Amazon's Miami Experiment

| About:, Inc. (AMZN)
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Amazon continues to collect more and more data on a variety of customers. This is a long term investment.

Retention rates in Prime thus far is exceeding Costco's membership offering. Amazon will continue to do whatever it takes (including up front losses) to grow Prime's recurring revenue model.

Although I project a meaningful dip in the stock market in the near term, Amazon stock should return to all time highs once equities rally once more.

Amazon (NASDAQ:AMZN) produced an impressive set of earnings in its latest fiscal quarter. Gross margin got a nice unexpected bump and third party sellers returned in droves (up 3% to 47% which means they are now responsible for 47% of new units sold). Furthermore one can't underestimate the strong growth in Prime in the sense that this is "locked in" business for the future as long as customers receive the service they expect. Prime is now growing faster abroad than in the US which means there is runaway growth for this product especially in under developed countries. Just look at how strong the retention rates are in Amazon Prime at present. They are actually marginally beating Costco's (NASDAQ:COST) membership offering at present which is why these two retailers should continue to see strong growth going forward.

Amazon Prime suits regular buyers from the perspective of deals and delivery and with retention rates of well over 90% after the first and second year (see chart), things bode well in this area for the future. Investors shouldn't just take note of recurring income of sales and memberships that Amazon is bringing in here but also the recurring information it is learning about its customers. Recurring is the key word here. Prime in many ways on a subconscious level forces the customer to buy in order to get the best return on their investments. Here is where Amazon has an advantage over the likes of Costco in that Costco only has something like 3,500 different individual stocking units compared to something close to half a billion over on Amazon. Costco's model is to laser focus on the essentials and concentrate on volume and discounts which usually run smoothly due to relationships built up with suppliers over time. The model works well in the sense that Costco adopts a "certainty" or "system" type of model where customers know exactly what to expect which returns predictable profits over time.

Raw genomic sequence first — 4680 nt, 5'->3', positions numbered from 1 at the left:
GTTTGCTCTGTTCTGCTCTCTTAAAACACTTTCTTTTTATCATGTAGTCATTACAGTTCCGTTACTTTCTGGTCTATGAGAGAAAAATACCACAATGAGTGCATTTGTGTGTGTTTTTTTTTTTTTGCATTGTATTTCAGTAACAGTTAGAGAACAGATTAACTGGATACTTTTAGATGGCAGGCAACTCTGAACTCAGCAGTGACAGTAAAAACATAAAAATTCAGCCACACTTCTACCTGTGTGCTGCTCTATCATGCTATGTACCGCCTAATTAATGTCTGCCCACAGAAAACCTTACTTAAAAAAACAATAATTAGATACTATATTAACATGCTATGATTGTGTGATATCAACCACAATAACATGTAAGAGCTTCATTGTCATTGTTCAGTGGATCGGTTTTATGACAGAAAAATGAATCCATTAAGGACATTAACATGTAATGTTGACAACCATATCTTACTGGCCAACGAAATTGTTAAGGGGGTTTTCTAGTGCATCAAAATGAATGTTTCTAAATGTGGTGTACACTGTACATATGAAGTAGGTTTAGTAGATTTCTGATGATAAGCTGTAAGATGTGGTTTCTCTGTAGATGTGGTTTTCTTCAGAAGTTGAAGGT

Amazon on the other hand is noted as being ruthless with some suppliers (as it has so many) especially if it is not getting the price it wants. I have seen products on Amazon selling for the same price as a local store whereas other products could be 20% cheaper. Why? Well if the supplier in question is not going all in with Amazon (in terms of discounting), Amazon will most definitely not promote you on their end. Why? well we are already seeing how fulfillment and shipping costs continue to rise meaningfully at Amazon. Therefore you can be sure that any product that goes through Amazon's marketplace will have its price right from day 1 as it's the only way to protect the company from unforeseen events like multiple shipping attempts, etc which cost profitability in the long run.

No Amazon doesn't want just your essentials. It wants your entire house spend every month - wherever you spend it and will do everything it can to get your budget. This can't be typified better than its recent foray into the restaurant sector. Miami is the latest city that will deliver food to Amazon prime members for free, which again is a great marketing ploy. Why? Well you can bet that most outfits in Miami charge to deliver food but not Amazon and for good reason. As the chart above illustrates, the company has around a 75% retention rate in its 30 day trial window. Amazon is looking for the people where consistent delivered food is the norm which will give them another reason to try out Amazon Prime. Beware. Amazon is coming to your city and is actively looking to serve you and will not stop until it finds your need which will ultimately make you hop onto its prime program.

From a technical and cycle standpoint, I would not be scaling into Amazon any time soon. The stock has had the benefit of a rising stock market since mid February plus its first quarter earnings also rallied the stock higher at the end of April. I'm looking for an intermediate top here in stocks which should see us roll over for another 6 to 8 weeks before bottoming out. February's rally in all equity markets has been very strong. We have to reset sentiment which is getting to ultra optimistic levels. Expect a dip in the short term (it will fall more than the S&P) before rising to all time highs once more..

To sum up, I'm going to be adding a few good dividend and growth stocks to the elevation portfolio over the next several weeks when I see value. It's imperative that they are not correlated and all don't have similar valuations to ensure that income is brought in every month, which, over time, will increase our share count. Follow along by pressing the "Follow" button above

Disclosure: I/we have no positions in any stocks mentioned, and no plans to initiate any positions within the next 72 hours.

I wrote this article myself, and it expresses my own opinions. I am not receiving compensation for it (other than from Seeking Alpha). I have no business relationship with any company whose stock is mentioned in this article.